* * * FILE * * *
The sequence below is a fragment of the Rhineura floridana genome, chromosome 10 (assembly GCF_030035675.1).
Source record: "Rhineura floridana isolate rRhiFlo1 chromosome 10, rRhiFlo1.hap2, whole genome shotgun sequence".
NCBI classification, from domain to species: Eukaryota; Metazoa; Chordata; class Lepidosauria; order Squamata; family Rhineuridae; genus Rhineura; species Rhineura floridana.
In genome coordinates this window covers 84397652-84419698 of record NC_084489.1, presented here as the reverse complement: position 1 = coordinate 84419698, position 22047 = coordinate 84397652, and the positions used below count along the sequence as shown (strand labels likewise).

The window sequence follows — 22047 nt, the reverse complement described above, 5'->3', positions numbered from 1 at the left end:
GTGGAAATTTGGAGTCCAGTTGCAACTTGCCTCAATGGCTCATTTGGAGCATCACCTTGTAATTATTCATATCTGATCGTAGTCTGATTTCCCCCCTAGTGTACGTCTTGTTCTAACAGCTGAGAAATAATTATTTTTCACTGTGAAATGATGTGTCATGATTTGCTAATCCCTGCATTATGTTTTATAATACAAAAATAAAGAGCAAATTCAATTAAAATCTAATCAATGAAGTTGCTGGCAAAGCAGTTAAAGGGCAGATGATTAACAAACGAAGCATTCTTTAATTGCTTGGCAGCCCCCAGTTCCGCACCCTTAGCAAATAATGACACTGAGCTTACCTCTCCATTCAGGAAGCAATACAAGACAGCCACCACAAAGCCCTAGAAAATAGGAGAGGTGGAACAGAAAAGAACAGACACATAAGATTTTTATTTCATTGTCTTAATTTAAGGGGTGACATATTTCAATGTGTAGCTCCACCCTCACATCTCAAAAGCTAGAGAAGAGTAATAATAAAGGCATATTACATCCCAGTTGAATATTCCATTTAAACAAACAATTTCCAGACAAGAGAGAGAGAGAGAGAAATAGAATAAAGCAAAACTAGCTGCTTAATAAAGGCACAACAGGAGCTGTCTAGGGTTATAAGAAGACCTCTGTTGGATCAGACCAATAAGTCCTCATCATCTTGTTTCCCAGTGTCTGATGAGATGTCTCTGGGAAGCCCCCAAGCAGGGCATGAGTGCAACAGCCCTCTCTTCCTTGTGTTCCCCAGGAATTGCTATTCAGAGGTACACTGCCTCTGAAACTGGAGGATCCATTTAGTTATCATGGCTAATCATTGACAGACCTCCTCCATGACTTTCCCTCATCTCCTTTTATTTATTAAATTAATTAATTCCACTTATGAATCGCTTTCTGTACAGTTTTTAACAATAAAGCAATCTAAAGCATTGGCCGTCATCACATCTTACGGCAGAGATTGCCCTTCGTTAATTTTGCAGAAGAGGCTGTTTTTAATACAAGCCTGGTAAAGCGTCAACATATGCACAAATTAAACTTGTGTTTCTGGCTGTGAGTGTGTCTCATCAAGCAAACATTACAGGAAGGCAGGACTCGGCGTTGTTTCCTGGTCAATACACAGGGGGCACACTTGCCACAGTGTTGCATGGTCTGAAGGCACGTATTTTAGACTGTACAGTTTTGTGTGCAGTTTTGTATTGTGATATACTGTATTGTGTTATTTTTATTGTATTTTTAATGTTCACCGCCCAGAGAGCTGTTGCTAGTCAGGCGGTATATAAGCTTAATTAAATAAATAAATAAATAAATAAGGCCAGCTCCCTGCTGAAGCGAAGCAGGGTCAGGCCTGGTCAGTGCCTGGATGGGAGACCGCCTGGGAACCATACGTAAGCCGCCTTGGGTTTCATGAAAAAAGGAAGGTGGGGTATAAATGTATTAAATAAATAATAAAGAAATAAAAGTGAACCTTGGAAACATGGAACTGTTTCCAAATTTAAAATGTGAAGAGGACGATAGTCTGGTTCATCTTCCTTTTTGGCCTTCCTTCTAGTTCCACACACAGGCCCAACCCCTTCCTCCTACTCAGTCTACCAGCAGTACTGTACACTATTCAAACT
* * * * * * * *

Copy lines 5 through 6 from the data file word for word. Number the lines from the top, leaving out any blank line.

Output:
The window sequence follows — 22047 nt, the reverse complement described above, 5'->3', positions numbered from 1 at the left end:
GTGGAAATTTGGAGTCCAGTTGCAACTTGCCTCAATGGCTCATTTGGAGCATCACCTTGTAATTATTCATATCTGATCGTAGTCTGATTTCCCCCCTAGTGTACGTCTTGTTCTAACAGCTGAGAAATAATTATTTTTCACTGTGAAATGATGTGTCATGATTTGCTAATCCCTGCATTATGTTTTATAATACAAAAATAAAGAGCAAATTCAATTAAAATCTAATCAATGAAGTTGCTGGCAAAGCAGTTAAAGGGCAGATGATTAACAAACGAAGCATTCTTTAATTGCTTGGCAGCCCCCAGTTCCGCACCCTTAGCAAATAATGACACTGAGCTTACCTCTCCATTCAGGAAGCAATACAAGACAGCCACCACAAAGCCCTAGAAAATAGGAGAGGTGGAACAGAAAAGAACAGACACATAAGATTTTTATTTCATTGTCTTAATTTAAGGGGTGACATATTTCAATGTGTAGCTCCACCCTCACATCTCAAAAGCTAGAGAAGAGTAATAATAAAGGCATATTACATCCCAGTTGAATATTCCATTTAAACAAACAATTTCCAGACAAGAGAGAGAGAGAGAGAAATAGAATAAAGCAAAACTAGCTGCTTAATAAAGGCACAACAGGAGCTGTCTAGGGTTATAAGAAGACCTCTGTTGGATCAGACCAATAAGTCCTCATCATCTTGTTTCCCAGTGTCTGATGAGATGTCTCTGGGAAGCCCCCAAGCAGGGCATGAGTGCAACAGCCCTCTCTTCCTTGTGTTCCCCAGGAATTGCTATTCAGAGGTACACTGCCTCTGAAACTGGAGGATCCATTTAGTTATCATGGCTAATCATTGACAGACCTCCTCCATGACTTTCCCTCATCTCCTTTTATTTATTAAATTAATTAATTCCACTTATGAATCGCTTTCTGTACAGTTTTTAACAATAAAGCAATCTAAAGCATTGGCCGTCATCACATCTTACGGCAGAGATTGCCCTTCGTTAATTTTGCAGAAGAGGCTGTTTTTAATACAAGCCTGGTAAAGCGTCAACATATGCACAAATTAAACTTGTGTTTCTGGCTGTGAGTGTGTCTCATCAAGCAAACATTACAGGAAGGCAGGACTCGGCGTTGTTTCCTGGTCAATACACAGGGGGCACACTTGCCACAGTGTTGCATGGTCTGAAGGCACGTATTTTAGACTGTACAGTTTTGTGTGCAGTTTTGTATTGTGATATACTGTATTGTGTTATTTTTATTGTATTTTTAATGTTCACCGCCCAGAGAGCTGTTGCTAGTCAGGCGGTATATAAGCTTAATTAAATAAATAAATAAATAAATAAGGCCAGCTCCCTGCTGAAGCGAAGCAGGGTCAGGCCTGGTCAGTGCCTGGATGGGAGACCGCCTGGGAACCATACGTAAGCCGCCTTGGGTTTCATGAAAAAAGGAAGGTGGGGTATAAATGTATTAAATAAATAATAAAGAAATAAAAGTGAACCTTGGAAACATGGAACTGTTTCCAAATTTAAAATGTGAAGAGGACGATAGTCTGGTTCATCTTCCTTTTTGGCCTTCCTTCTAGTTCCACACACAGGCCCAACCCCTTCCTCCTACTCAGTCTACCAGCAGTACTGTACACTATTCAAACT